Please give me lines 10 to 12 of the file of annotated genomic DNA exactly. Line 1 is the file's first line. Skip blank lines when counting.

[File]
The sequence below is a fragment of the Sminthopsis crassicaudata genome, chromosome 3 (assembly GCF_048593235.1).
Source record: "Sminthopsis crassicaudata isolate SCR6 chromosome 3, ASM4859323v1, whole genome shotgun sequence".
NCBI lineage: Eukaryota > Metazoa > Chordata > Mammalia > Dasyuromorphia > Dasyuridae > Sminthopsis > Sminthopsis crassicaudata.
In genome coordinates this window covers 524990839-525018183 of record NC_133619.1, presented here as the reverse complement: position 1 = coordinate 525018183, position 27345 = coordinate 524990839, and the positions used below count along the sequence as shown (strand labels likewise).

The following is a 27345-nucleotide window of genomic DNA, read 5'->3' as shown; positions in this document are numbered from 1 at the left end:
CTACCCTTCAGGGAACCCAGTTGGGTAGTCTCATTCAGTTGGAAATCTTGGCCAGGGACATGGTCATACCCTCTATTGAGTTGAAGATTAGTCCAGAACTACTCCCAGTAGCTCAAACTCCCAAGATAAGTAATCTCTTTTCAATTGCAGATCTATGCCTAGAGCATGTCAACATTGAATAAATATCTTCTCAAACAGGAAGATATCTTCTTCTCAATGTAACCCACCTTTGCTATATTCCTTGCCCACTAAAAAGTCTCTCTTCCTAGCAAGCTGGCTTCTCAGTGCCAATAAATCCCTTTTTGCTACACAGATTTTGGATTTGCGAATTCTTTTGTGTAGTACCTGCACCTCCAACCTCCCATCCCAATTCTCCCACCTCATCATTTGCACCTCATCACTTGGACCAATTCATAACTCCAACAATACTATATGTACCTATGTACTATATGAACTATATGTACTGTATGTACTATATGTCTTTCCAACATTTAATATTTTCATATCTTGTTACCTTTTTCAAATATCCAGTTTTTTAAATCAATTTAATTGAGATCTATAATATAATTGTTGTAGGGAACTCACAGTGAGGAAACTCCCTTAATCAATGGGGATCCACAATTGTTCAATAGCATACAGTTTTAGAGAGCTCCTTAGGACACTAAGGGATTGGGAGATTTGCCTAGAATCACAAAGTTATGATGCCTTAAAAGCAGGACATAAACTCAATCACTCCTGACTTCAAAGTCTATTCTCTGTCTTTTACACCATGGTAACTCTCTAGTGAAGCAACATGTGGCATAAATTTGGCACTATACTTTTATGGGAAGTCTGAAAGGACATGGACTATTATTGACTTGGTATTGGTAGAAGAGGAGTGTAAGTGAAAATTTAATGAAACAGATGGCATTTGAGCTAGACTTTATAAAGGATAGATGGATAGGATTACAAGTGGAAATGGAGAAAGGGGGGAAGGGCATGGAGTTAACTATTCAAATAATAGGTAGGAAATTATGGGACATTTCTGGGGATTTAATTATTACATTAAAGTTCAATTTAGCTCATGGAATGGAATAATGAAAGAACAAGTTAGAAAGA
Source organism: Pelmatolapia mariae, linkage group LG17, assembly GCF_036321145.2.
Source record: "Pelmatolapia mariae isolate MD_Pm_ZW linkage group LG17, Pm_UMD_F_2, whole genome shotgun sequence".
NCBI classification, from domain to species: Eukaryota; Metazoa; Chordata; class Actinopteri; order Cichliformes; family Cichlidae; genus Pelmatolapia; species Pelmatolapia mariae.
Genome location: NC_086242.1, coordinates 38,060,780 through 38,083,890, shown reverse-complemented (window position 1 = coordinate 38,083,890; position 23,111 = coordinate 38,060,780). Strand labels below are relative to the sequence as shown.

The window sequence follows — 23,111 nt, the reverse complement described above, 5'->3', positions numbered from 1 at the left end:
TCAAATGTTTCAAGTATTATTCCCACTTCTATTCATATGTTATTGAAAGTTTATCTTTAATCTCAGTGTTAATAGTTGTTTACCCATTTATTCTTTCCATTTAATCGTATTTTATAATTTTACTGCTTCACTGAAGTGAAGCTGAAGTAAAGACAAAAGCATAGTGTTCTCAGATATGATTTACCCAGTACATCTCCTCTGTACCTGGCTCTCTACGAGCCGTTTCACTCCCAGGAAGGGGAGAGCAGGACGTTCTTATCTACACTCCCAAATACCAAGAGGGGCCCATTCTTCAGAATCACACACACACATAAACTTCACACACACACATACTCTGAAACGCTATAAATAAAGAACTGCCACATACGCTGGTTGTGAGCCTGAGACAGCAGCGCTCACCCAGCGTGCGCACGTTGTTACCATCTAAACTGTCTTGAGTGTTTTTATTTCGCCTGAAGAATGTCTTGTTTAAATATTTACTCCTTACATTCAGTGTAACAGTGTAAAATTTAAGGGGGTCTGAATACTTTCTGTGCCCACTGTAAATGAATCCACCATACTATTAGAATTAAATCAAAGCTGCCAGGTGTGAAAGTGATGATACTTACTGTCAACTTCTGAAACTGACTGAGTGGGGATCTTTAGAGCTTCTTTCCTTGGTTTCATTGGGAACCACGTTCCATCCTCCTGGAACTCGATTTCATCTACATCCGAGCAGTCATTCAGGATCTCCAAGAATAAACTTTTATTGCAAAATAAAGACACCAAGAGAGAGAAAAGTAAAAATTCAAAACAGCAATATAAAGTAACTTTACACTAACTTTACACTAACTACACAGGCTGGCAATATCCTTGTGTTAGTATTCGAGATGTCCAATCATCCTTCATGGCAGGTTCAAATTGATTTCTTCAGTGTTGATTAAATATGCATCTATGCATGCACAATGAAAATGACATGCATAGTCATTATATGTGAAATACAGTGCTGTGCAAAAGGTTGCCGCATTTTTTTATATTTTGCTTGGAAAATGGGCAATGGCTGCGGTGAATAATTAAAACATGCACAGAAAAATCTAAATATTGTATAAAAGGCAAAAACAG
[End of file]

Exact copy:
Genome location: NC_086242.1, coordinates 38,060,780 through 38,083,890, shown reverse-complemented (window position 1 = coordinate 38,083,890; position 23,111 = coordinate 38,060,780). Strand labels below are relative to the sequence as shown.

The window sequence follows — 23,111 nt, the reverse complement described above, 5'->3', positions numbered from 1 at the left end:
TCAAATGTTTCAAGTATTATTCCCACTTCTATTCATATGTTATTGAAAGTTTATCTTTAATCTCAGTGTTAATAGTTGTTTACCCATTTATTCTTTCCATTTAATCGTATTTTATAATTTTACTGCTTCACTGAAGTGAAGCTGAAGTAAAGACAAAAGCATAGTGTTCTCAGATATGATTTACCCAGTACATCTCCTCTGTACCTGGCTCTCTACGAGCCGTTTCACTCCCAGGAAGGGGAGAGCAGGACGTTCTTATCTACACTCCCAAATACCAAGAGGGGCCCATTCTTCAGAATCACACACACACATAAACTTCACACACACACATACTCTGAAACGCTATAAATAAAGAACTGCCACATACGCTGGTTGTGAGCCTGAGACAGCAGCGCTCACCCAGCGTGCGCACGTTGTTACCATCTAAACTGTCTTGAGTGTTTTTATTTCGCCTGAAGAATGTCTTGTTTAAATATTTACTCCTTACATTCAGTGTAACAGTGTAAAATTTAAGGGGGTCTGAATACTTTCTGTGCCCACTGTAAATGAATCCACCATACTATTAGAATTAAATCAAAGCTGCCAGGTGTGAAAGTGATGATACTTACTGTCAACTTCTGAAACTGACTGAGTGGGGATCTTTAGAGCTTCTTTCCTTGGTTTCATTGGGAACCACGTTCCATCCTCCTGGAACTCGATTTCATCTACATCCGAGCAGTCATTCAGGATCTCCAAGAATAAACTTTTATTGCAAAATAAAGACACCAAGAGAGAGAAAAGTAAAAATTCAAAACAGCAATATAAAGTAACTTTACACTAACTTTACACTAACTACACAGGCTGGCAATATCCTTGTGTTAGTATTCGAGATGTCCAATCATCCTTCATGGCAGGTTCAAATTGATTTCTTCAGTGTTGATTAAATATGCATCTATGCATGCACAATGAAAATGACATGCATAGTCATTATATGTGAAATACAGTGCTGTGCAAAAGGTTGCCGCATTTTTTTATATTTTGCTTGGAAAATGGGCAATGGCTGCGGTGAATAATTAAAACATGCACAGAAAAATCTAAATATTGTATAAAAGGCAAAAACAG